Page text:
in the Cockpit!
day. The photo below (left) shows the ultralight aircraft that the young
cranes think of as Mom or Dad. Find these things:
* the white
costume on the seat, waiting for you to put it on;
* the horizontal bar across the front, used to steer and guide the plane;
* the propeller in the back, enclosed in a protective "cage;"
* the pilot's seat, exposed on all sides to the air.
Did you know that this whole aircraft weighs only as much as the pilot's
seat on a 747? (That's about 350 pounds.) We invite you to be in charge
today, with a little help from Operation Migration's Joe Duff. Joe was
kind enough to tell us what the dials mean and how they're used. So get
set to climb into the seat and think like a pilot!
ready to go.
over the edge. You're airborne!
page below, and then use the information to answer today's journaling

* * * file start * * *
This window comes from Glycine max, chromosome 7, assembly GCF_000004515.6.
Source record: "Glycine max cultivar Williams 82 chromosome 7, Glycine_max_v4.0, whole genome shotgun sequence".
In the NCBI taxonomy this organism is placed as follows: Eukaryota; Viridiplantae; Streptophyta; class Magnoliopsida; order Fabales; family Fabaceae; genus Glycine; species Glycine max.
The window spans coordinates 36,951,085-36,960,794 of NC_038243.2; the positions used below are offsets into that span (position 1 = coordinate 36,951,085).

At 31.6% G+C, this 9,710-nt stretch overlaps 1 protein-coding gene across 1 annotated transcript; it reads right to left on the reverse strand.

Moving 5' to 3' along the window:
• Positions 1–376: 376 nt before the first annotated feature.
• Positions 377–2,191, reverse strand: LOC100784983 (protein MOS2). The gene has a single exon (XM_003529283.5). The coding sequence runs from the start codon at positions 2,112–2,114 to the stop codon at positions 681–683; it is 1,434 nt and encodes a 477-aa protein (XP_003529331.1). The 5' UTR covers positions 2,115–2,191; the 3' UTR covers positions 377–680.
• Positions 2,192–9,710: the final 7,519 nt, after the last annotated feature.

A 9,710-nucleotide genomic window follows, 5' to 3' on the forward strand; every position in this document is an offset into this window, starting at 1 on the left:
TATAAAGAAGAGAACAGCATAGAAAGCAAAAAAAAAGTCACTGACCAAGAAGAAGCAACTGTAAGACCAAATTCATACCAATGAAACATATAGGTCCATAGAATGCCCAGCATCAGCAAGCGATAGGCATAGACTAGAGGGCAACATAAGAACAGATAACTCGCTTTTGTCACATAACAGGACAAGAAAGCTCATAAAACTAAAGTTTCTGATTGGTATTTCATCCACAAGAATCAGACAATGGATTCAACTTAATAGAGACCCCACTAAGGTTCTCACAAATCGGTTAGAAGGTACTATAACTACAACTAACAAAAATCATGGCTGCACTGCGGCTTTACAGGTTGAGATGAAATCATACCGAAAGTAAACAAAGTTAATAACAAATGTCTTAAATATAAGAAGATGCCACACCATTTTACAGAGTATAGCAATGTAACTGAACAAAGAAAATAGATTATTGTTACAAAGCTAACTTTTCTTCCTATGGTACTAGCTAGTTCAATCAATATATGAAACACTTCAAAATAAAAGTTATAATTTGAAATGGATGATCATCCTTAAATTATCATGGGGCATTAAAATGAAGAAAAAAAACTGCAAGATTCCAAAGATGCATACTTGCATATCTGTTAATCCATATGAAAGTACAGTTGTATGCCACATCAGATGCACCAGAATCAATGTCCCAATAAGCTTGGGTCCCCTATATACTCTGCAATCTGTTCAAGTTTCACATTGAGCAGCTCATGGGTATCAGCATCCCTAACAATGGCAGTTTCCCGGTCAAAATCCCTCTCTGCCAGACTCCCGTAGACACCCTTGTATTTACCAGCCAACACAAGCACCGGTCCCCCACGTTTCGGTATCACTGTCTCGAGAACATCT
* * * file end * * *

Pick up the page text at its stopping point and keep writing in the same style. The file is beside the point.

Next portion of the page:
Read the altimeter. How many feet high are you AGL (above ground level)?
2. Which button would you push if you wanted to broadcast this
sound to the birds?
3. Find the airspeed Indicator. How many miles per hour are you traveling
through the air?
4. What instrument will you use (it's missing from the photo) to find
your ground speed? What makes ground speed differ from air speed?
5. What is the name of the dial or instrument that tells how fast you
are traveling up or down in feet per minute? Which can climb faster--the
ultralight or a Whooping crane? How many minutes could it take a Whooping
crane to climb to 4000 feet?
6. When talking to the airport, what letters would you use to identify
yourself over the radio?
7. At how many RPMs is the engine turning right now?
8. If those are your legs in the photo, how can you tell that you aren't
flying with the cranes today?
Journey North is pleased to feature this educational
adventure made possible by the
Whooping Crane Eastern Partnership (WCEP).
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